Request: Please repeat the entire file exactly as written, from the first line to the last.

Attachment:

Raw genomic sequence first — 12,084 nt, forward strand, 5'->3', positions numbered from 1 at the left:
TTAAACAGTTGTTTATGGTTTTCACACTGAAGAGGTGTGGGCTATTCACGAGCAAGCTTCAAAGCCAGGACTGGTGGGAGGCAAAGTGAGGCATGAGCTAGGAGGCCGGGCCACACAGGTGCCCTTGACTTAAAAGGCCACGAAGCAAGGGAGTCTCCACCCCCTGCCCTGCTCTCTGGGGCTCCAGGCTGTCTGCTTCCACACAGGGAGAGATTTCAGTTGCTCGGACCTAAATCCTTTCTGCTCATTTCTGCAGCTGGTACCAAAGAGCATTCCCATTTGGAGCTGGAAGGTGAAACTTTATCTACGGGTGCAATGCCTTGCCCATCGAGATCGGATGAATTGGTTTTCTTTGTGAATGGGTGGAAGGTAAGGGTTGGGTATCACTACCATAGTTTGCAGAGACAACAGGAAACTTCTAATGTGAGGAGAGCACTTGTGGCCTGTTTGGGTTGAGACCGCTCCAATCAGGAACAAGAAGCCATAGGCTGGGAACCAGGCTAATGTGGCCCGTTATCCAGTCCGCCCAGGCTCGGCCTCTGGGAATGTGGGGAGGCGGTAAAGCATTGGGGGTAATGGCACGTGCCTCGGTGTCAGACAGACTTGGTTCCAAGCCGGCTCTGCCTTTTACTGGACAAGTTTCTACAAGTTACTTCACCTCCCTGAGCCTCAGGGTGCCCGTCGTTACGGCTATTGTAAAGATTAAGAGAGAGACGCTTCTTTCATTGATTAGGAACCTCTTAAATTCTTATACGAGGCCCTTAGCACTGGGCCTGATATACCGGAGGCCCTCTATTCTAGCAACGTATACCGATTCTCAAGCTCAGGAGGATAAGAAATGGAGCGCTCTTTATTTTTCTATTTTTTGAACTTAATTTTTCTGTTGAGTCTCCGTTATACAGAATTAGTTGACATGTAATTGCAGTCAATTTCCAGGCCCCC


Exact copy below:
Raw genomic sequence first — 12,084 nt, forward strand, 5'->3', positions numbered from 1 at the left:
TTAAACAGTTGTTTATGGTTTTCACACTGAAGAGGTGTGGGCTATTCACGAGCAAGCTTCAAAGCCAGGACTGGTGGGAGGCAAAGTGAGGCATGAGCTAGGAGGCCGGGCCACACAGGTGCCCTTGACTTAAAAGGCCACGAAGCAAGGGAGTCTCCACCCCCTGCCCTGCTCTCTGGGGCTCCAGGCTGTCTGCTTCCACACAGGGAGAGATTTCAGTTGCTCGGACCTAAATCCTTTCTGCTCATTTCTGCAGCTGGTACCAAAGAGCATTCCCATTTGGAGCTGGAAGGTGAAACTTTATCTACGGGTGCAATGCCTTGCCCATCGAGATCGGATGAATTGGTTTTCTTTGTGAATGGGTGGAAGGTAAGGGTTGGGTATCACTACCATAGTTTGCAGAGACAACAGGAAACTTCTAATGTGAGGAGAGCACTTGTGGCCTGTTTGGGTTGAGACCGCTCCAATCAGGAACAAGAAGCCATAGGCTGGGAACCAGGCTAATGTGGCCCGTTATCCAGTCCGCCCAGGCTCGGCCTCTGGGAATGTGGGGAGGCGGTAAAGCATTGGGGGTAATGGCACGTGCCTCGGTGTCAGACAGACTTGGTTCCAAGCCGGCTCTGCCTTTTACTGGACAAGTTTCTACAAGTTACTTCACCTCCCTGAGCCTCAGGGTGCCCGTCGTTACGGCTATTGTAAAGATTAAGAGAGAGACGCTTCTTTCATTGATTAGGAACCTCTTAAATTCTTATACGAGGCCCTTAGCACTGGGCCTGATATACCGGAGGCCCTCTATTCTAGCAACGTATACCGATTCTCAAGCTCAGGAGGATAAGAAATGGAGCGCTCTTTATTTTTCTATTTTTTGAACTTAATTTTTCTGTTGAGTCTCCGTTATACAGAATTAGTTGACATGTAATTGCAGTCAATTTCCAGGCCCCC